The 2023 MSC Emerging Science Contest for Early-Career Investigators took place on December 13, 2023. Below is a written summary of one of the presentations from the contest. Read about other presentations from the event in our Early-Career Science Library.
Runner up: Mary Kovoor, doctoral candidate in public health, New York Medical College, US
Title: Mindfulness-based interventions and self-efficacy among persons with chronic migraine.
Hypothesis, methodology, findings and conclusions.
Non-pharmacological approaches to migraine prevention are needed, as they may provide benefit in migraine patients for whom preventative medications are unacceptable due to cost or other factors. The mechanism behind mindfulness meditation is related to the activity of brain areas connected to neuromodulation and control of pain; further, the concept of increased acceptance of one’s pain condition can alter brain mechanisms that impact the experience of pain. Techniques such as mindfulness meditation display a significant positive influence on pain intensity and empower patients to take an active role in their own self-care by fostering a sense of decreased perceived stress, increased focus, and a sense of centeredness. The incorporation of mindfulness meditation into a chronic migraine patient’s general treatment plan not only helps the individual patient, but has a positive public health implication by reducing the total burden of migraine.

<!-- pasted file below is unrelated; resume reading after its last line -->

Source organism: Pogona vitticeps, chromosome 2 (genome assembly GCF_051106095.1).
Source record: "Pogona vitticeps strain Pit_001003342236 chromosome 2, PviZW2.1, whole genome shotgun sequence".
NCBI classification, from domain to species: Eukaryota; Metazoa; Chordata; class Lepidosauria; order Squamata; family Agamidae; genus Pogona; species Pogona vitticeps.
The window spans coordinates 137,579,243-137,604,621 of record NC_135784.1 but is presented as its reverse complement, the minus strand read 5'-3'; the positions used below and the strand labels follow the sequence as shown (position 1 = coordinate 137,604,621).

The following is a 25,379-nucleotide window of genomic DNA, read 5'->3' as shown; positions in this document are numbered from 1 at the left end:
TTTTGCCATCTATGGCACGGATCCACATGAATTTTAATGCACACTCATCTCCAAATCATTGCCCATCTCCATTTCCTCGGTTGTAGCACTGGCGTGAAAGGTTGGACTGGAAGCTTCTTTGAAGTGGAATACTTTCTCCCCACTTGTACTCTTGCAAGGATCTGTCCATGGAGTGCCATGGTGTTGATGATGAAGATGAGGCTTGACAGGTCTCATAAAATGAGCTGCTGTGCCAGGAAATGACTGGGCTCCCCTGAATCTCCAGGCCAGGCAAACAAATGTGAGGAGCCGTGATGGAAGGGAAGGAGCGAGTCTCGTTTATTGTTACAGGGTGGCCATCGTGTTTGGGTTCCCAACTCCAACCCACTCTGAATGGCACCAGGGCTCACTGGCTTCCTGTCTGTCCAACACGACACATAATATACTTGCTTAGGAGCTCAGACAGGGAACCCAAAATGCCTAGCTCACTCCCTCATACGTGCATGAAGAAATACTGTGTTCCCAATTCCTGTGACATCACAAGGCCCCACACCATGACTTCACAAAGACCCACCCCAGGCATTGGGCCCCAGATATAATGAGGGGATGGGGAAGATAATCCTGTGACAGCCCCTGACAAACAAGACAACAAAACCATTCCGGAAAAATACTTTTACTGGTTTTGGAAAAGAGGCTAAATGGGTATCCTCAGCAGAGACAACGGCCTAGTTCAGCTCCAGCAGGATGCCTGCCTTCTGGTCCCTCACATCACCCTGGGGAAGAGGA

Implications for understanding migraine disease and/or its comorbidities, or how the research holds promise as a new avenue of future migraine study.
While studies have shown that mindfulness-based interventions reduce suffering and increase self-efficacy in patients with migraine, more research is needed to understand their public health implications. Specifically, research is needed to determine to what extent mindfulness practices address psychosocial contributing factors to migraine and can incorporate some aspects of social determinants of health. My research will address this knowledge gap and can potentially be used to guide efforts to increase accessibility to treatment among those with the highest level of risk and need.